This is difficult to access. I had to talk to someone at Action on Hearing Loss HQ. He explained ‘the knack’. I then gradually got to understand it. It is not particularly easy to change the settings. Those who are less dexterous than I would find there are considerable problems. With normal use one should not need to use the settings menu.
Both these devices will likely benefit those who are hard of hearing. It would help especially those who, like myself, are moderately severely affected.
It would be advisable to warn those thinking of purchasing the Domino of the following
1) The neck loop is sometimes only supplied as an extra.
2) There is sometimes an electronic hum interference when the Domino is used in some cars.
3) Interference to the television picture is a serious nuisance though it may be largely controlled by moving the transmitter about 2 metres away from the set. The audio lead should be 2 metres long to make this possible. If pixellation remains a problem an aerial filter may be needed (see above).
4) The system menu is difficult to access and if changes are needed it may even need to be returned to the vendor for the necessary help (I am thinking of those lacking dexterity).
5) The Domino is good for dining, lectures, meetings and group gatherings, and tours with a guide. It is a quality instrument and functions well in many situations. The caveats outlined should be noted. It should be thoroughly tried out before finalizing a purchase.
In comparison with the Contego
The two devices are trying to solve the same problems in communication.
- The Domino, like the Contego, has very good sound transmission qualities. The volume control of the receiver microphone is possible when listening to the transmitter. This allows good reception at times especially if there is much background noise at the point where the receiver is located (committee meetings, restaurants etc). This facility is also available on the Contego but it is not quite so easy. Both the transmitter and receiver microphones can be switched on at the same time so that one can listen to those sitting near. In this respect it does not differ from the Contego.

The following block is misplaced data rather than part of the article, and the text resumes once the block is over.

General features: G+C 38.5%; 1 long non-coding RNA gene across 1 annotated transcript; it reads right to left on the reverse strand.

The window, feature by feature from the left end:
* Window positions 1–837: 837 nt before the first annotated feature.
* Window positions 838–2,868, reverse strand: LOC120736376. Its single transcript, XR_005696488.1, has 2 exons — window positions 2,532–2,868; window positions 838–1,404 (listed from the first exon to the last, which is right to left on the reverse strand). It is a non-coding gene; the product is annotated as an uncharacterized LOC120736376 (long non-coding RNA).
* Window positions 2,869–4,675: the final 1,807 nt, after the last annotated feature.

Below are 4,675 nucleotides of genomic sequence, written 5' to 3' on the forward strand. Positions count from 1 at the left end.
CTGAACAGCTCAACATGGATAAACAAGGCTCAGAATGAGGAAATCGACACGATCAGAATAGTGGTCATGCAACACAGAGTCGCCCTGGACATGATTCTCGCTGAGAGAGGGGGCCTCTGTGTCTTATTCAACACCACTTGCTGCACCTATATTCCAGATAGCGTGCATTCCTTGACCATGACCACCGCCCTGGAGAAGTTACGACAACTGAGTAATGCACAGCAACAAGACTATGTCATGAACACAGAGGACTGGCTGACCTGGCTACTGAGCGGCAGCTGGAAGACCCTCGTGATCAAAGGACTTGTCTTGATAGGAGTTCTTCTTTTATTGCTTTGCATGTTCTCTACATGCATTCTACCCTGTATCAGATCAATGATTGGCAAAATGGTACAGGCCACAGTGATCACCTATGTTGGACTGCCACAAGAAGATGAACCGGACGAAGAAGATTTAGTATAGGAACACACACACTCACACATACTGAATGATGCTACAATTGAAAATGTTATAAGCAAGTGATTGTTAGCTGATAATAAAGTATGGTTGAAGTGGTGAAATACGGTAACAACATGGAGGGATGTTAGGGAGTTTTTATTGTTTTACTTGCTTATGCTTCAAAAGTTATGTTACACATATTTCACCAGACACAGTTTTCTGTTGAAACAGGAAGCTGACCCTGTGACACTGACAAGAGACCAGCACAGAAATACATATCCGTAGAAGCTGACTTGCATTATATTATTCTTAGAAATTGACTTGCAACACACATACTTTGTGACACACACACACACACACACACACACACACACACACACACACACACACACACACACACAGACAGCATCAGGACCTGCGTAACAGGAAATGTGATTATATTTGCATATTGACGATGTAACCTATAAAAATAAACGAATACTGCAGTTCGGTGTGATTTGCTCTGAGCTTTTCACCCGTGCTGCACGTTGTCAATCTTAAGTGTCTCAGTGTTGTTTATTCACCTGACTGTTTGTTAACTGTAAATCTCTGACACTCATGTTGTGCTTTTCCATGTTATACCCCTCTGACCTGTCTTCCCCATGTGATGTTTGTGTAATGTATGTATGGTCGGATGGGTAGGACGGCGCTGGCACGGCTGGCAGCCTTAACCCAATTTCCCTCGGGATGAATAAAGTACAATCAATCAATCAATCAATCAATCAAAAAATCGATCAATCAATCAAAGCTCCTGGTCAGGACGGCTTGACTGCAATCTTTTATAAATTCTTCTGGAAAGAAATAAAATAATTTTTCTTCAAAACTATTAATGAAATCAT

- Both devices are small and easily carried around but the Contego has fewer wires which tend to get in a tangle. The neck loop of the Domino is superior (would be ideal if it were made in one piece). A neck strap is needed to support the receiver – this is a little obtrusive. The two listeners are approximately the same size and weight.
- The Domino Pro has a frequency control. The Contego does not. This is of little concern for me because I use the listeners with my hearing aid in place. The quality of sound I receive is not sufficiently good for me to appreciate the value of frequency control. To those who are not as deaf as I or for those who use the stethoset this control would, I presume, be an advantage. Those who would use a headphone set or ear buds would benefit from this and equally the lack of frequency control would put the Contego on a disadvantage.
- Personally I found the Contego was easier to use in a car – the Domino is not recommended for use in a car.
- Contego is better for watching television as this does not cause pixellation. With the Domino this may be partly controlled by placing the transmitter at some distance from the set. Having contacted the makers about the TV interference the reply I was given is that a bandpass filter on the aerial might be needed. If TV viewing/listening is important this is certainly something that needs looking into at the point of purchase.